Newly saddled with the baggage of COVID-19, reinfection has taken on a more terrifying aspect, raising the specter of never-ending cycles of disease. It has sat at the center of debates over testing, immunity, and vaccines; its meaning muddled by ominous headlines, it has become wildly misunderstood. When I ask immunologists about reinfection in the context of the coronavirus, many sigh. I don’t blame them...
But infection is a two-player game, and a change in either contender can affect the dynamics of a second confrontation. On occasion, the body’s immune strongholds might weaken and crack. Or a microbe might alter its surface until it’s unrecognizable to the host that once fought…
Will the danger mount each time, or will it fade away?
Experts have warned that exposure to the coronavirus — through vaccination or infection — does not mean that you are completely protected from future infections. Rather, the coronavirus is evolving to behave more like its closely related cousins, which cause common colds and infect people repeatedly throughout their lives.
The investigators concluded that COVID-19 primary infections were more severe than reinfections. They also found infections were more severe when unvaccinated than once vaccinated against COVID-19. “These findings add additional support for supporting national vaccination programs, as vaccinations can contribute to protection against severe infection,” the study authors wrote.
The risk of reinfection is likely to depend on a range of factors: for example, data suggests it is higher in unvaccinated people and potentially in those whose previous infection was more mild with a lower immune response.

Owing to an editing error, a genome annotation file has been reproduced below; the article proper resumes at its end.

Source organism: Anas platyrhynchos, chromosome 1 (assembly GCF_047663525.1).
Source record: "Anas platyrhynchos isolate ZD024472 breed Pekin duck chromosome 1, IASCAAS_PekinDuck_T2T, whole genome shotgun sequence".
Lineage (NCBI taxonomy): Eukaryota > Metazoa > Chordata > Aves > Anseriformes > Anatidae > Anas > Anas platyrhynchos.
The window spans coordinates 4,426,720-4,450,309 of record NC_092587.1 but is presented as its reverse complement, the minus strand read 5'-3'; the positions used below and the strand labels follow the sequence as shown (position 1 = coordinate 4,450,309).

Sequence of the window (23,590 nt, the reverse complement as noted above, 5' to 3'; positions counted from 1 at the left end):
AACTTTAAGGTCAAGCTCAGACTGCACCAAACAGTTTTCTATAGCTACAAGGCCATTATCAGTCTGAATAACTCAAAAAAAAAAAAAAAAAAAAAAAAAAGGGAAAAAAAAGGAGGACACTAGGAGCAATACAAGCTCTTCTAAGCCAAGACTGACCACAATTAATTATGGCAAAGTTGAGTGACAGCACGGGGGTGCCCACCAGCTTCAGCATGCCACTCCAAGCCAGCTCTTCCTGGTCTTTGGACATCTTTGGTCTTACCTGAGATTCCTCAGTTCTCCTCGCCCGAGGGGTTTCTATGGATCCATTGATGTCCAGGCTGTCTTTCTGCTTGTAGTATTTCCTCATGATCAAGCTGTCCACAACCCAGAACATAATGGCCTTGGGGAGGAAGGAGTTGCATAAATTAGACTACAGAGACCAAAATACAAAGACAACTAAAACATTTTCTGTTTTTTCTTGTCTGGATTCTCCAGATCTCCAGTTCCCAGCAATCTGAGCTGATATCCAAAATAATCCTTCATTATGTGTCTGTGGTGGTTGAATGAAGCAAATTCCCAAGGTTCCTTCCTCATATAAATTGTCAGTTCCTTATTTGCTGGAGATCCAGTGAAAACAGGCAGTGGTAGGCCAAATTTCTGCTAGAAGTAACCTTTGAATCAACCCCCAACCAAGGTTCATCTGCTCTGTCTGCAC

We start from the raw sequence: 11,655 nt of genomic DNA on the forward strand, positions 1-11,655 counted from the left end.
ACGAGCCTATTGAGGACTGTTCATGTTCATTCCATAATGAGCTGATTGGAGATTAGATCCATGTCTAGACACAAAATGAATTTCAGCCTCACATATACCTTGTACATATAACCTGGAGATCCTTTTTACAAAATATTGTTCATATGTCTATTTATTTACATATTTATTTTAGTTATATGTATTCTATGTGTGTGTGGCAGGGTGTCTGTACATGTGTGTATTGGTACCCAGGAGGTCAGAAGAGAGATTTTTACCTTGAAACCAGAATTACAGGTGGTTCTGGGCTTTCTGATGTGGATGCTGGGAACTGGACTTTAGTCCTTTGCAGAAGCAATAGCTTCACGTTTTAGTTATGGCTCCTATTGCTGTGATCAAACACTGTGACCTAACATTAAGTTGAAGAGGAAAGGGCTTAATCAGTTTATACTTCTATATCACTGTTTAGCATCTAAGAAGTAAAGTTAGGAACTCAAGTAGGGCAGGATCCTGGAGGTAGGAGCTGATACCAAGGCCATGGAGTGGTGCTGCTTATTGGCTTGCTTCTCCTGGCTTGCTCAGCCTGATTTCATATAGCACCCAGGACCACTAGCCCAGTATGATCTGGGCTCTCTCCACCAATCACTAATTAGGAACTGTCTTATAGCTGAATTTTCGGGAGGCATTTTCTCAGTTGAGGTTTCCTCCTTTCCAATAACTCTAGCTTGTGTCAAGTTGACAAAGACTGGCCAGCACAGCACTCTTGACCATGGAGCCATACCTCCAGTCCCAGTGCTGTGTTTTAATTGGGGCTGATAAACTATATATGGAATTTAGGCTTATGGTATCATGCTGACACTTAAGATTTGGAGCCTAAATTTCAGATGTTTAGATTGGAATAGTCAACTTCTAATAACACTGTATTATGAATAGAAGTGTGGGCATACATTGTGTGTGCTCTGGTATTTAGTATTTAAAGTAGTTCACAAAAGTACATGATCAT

Yes, but it is still a bit of a mystery as to who gets reinfected and how often it occurs. This is because immune responses can wane in some people, meaning that even if you’ve built up a defense against the virus once it doesn’t mean that defense lasts forever.
Although it is difficult to make conclusions from studies only involving small numbers of people, the authors of the CDC report note that most of the reinfections occurred in unvaccinated children.
There’s emerging evidence (in preprint) of people being reinfected multiple times. This, though, shouldn’t be surprising, as we know the other human coronaviruses cause reinfections every few years.
This study’s suggestion that prolonged immunity to the novel coronavirus must be “determined at the individual level” is a clear indication about how much we still have to learn.
Experts say reinfections don’t mean the vaccines — and our immune systems — aren’t doing their jobs.
It comes down to how much risk you’re willing to tolerate.
Scientists have learned from previous variants that an infection can act like a booster, in terms of the protection it offers (albeit a booster you acquire the difficult, dangerous, uncomfortable way).
The most important question for reinfection, with the most serious implications for controlling the pandemic, is whether reinfected people can transmit the virus to others.
Understanding how and for how long people can shed SARS-CoV-2, and which factors increase the risk of viral shedding or reinfection, can help us to improve surveillance and reduce the rate at which the virus spreads.
Despite the general confusion and anxiety, the main takeaway is not to panic and to use your common sense – kind of like if you had norovirus. If you’re coughing like a chain-smoker, maybe do a PCR, and maybe don’t turn up feverish to the function.
Reinfections usually appear to be mild in otherwise healthy people, doctors say. But some reinfections are serious, and it’s not clear what the risk of long Covid might be. People who had a milder first infection with a lower viral load were at higher risk of being reinfected...
The virus can take many paths to reinvading a person’s body. Most of them shouldn’t scare us.
After recovering from COVID-19, most individuals will have some protection from repeat infections. However, reinfections do occur after COVID-19. We are still learning more about these reinfections.